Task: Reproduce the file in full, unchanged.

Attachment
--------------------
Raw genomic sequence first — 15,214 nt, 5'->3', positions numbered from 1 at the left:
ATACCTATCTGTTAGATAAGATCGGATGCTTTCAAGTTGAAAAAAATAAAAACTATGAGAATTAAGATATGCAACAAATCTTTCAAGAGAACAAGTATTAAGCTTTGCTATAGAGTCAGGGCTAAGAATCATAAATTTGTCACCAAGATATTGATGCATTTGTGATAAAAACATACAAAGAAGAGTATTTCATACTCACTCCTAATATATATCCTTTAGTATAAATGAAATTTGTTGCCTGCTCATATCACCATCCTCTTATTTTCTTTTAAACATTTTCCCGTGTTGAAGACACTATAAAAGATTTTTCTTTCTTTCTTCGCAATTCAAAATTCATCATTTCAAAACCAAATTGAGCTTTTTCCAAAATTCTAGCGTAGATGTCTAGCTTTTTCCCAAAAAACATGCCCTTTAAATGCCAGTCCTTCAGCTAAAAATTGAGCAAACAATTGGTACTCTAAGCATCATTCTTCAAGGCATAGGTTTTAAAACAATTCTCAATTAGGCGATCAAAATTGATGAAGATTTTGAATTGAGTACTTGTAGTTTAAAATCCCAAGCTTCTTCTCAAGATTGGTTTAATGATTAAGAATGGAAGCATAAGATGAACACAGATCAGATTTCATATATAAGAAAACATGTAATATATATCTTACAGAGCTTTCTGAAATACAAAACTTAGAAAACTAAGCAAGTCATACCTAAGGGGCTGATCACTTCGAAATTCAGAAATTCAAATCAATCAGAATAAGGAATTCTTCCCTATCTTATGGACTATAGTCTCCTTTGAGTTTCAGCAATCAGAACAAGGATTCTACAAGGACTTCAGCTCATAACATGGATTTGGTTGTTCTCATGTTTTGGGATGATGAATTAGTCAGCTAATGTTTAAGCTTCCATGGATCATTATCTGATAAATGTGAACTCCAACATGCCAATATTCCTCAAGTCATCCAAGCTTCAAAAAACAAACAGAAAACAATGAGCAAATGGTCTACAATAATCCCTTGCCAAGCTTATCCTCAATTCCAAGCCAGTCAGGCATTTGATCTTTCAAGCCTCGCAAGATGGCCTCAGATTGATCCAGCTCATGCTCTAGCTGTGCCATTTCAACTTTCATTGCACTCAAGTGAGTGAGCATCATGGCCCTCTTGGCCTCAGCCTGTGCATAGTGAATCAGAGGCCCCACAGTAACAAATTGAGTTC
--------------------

Raw genomic sequence first — 15,214 nt, 5'->3', positions numbered from 1 at the left:
ATACCTATCTGTTAGATAAGATCGGATGCTTTCAAGTTGAAAAAAATAAAAACTATGAGAATTAAGATATGCAACAAATCTTTCAAGAGAACAAGTATTAAGCTTTGCTATAGAGTCAGGGCTAAGAATCATAAATTTGTCACCAAGATATTGATGCATTTGTGATAAAAACATACAAAGAAGAGTATTTCATACTCACTCCTAATATATATCCTTTAGTATAAATGAAATTTGTTGCCTGCTCATATCACCATCCTCTTATTTTCTTTTAAACATTTTCCCGTGTTGAAGACACTATAAAAGATTTTTCTTTCTTTCTTCGCAATTCAAAATTCATCATTTCAAAACCAAATTGAGCTTTTTCCAAAATTCTAGCGTAGATGTCTAGCTTTTTCCCAAAAAACATGCCCTTTAAATGCCAGTCCTTCAGCTAAAAATTGAGCAAACAATTGGTACTCTAAGCATCATTCTTCAAGGCATAGGTTTTAAAACAATTCTCAATTAGGCGATCAAAATTGATGAAGATTTTGAATTGAGTACTTGTAGTTTAAAATCCCAAGCTTCTTCTCAAGATTGGTTTAATGATTAAGAATGGAAGCATAAGATGAACACAGATCAGATTTCATATATAAGAAAACATGTAATATATATCTTACAGAGCTTTCTGAAATACAAAACTTAGAAAACTAAGCAAGTCATACCTAAGGGGCTGATCACTTCGAAATTCAGAAATTCAAATCAATCAGAATAAGGAATTCTTCCCTATCTTATGGACTATAGTCTCCTTTGAGTTTCAGCAATCAGAACAAGGATTCTACAAGGACTTCAGCTCATAACATGGATTTGGTTGTTCTCATGTTTTGGGATGATGAATTAGTCAGCTAATGTTTAAGCTTCCATGGATCATTATCTGATAAATGTGAACTCCAACATGCCAATATTCCTCAAGTCATCCAAGCTTCAAAAAACAAACAGAAAACAATGAGCAAATGGTCTACAATAATCCCTTGCCAAGCTTATCCTCAATTCCAAGCCAGTCAGGCATTTGATCTTTCAAGCCTCGCAAGATGGCCTCAGATTGATCCAGCTCATGCTCTAGCTGTGCCATTTCAACTTTCATTGCACTCAAGTGAGTGAGCATCATGGCCCTCTTGGCCTCAGCCTGTGCATAGTGAATCAGAGGCCCCACAGTAACAAATTGAGTTC